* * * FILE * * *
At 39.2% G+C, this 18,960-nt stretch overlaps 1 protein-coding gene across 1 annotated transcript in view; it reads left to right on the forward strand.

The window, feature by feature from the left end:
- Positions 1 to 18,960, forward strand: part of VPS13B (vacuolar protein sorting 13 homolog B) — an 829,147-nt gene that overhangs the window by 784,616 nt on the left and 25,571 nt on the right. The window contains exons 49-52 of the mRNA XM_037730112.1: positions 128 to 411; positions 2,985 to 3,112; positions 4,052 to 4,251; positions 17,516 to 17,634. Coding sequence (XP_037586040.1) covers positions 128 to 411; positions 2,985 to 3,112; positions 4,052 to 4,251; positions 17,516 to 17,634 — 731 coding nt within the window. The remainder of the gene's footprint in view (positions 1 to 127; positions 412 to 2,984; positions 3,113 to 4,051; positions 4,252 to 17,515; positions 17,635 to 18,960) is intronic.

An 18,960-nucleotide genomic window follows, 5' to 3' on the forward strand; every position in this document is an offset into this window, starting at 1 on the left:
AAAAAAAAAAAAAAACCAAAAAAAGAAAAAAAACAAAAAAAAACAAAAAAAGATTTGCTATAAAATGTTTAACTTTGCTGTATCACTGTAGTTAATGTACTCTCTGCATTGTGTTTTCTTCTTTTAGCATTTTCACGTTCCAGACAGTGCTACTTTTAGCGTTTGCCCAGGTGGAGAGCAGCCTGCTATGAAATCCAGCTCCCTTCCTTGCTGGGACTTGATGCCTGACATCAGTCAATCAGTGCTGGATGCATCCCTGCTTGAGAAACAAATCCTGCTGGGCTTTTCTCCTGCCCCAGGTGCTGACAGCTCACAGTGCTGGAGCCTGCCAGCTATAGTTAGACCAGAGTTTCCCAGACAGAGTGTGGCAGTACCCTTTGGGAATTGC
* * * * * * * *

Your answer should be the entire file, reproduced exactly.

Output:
At 39.2% G+C, this 18,960-nt stretch overlaps 1 protein-coding gene across 1 annotated transcript in view; it reads left to right on the forward strand.

The window, feature by feature from the left end:
- Positions 1 to 18,960, forward strand: part of VPS13B (vacuolar protein sorting 13 homolog B) — an 829,147-nt gene that overhangs the window by 784,616 nt on the left and 25,571 nt on the right. The window contains exons 49-52 of the mRNA XM_037730112.1: positions 128 to 411; positions 2,985 to 3,112; positions 4,052 to 4,251; positions 17,516 to 17,634. Coding sequence (XP_037586040.1) covers positions 128 to 411; positions 2,985 to 3,112; positions 4,052 to 4,251; positions 17,516 to 17,634 — 731 coding nt within the window. The remainder of the gene's footprint in view (positions 1 to 127; positions 412 to 2,984; positions 3,113 to 4,051; positions 4,252 to 17,515; positions 17,635 to 18,960) is intronic.

An 18,960-nucleotide genomic window follows, 5' to 3' on the forward strand; every position in this document is an offset into this window, starting at 1 on the left:
AAAAAAAAAAAAAAACCAAAAAAAGAAAAAAAACAAAAAAAAACAAAAAAAGATTTGCTATAAAATGTTTAACTTTGCTGTATCACTGTAGTTAATGTACTCTCTGCATTGTGTTTTCTTCTTTTAGCATTTTCACGTTCCAGACAGTGCTACTTTTAGCGTTTGCCCAGGTGGAGAGCAGCCTGCTATGAAATCCAGCTCCCTTCCTTGCTGGGACTTGATGCCTGACATCAGTCAATCAGTGCTGGATGCATCCCTGCTTGAGAAACAAATCCTGCTGGGCTTTTCTCCTGCCCCAGGTGCTGACAGCTCACAGTGCTGGAGCCTGCCAGCTATAGTTAGACCAGAGTTTCCCAGACAGAGTGTGGCAGTACCCTTTGGGAATTGC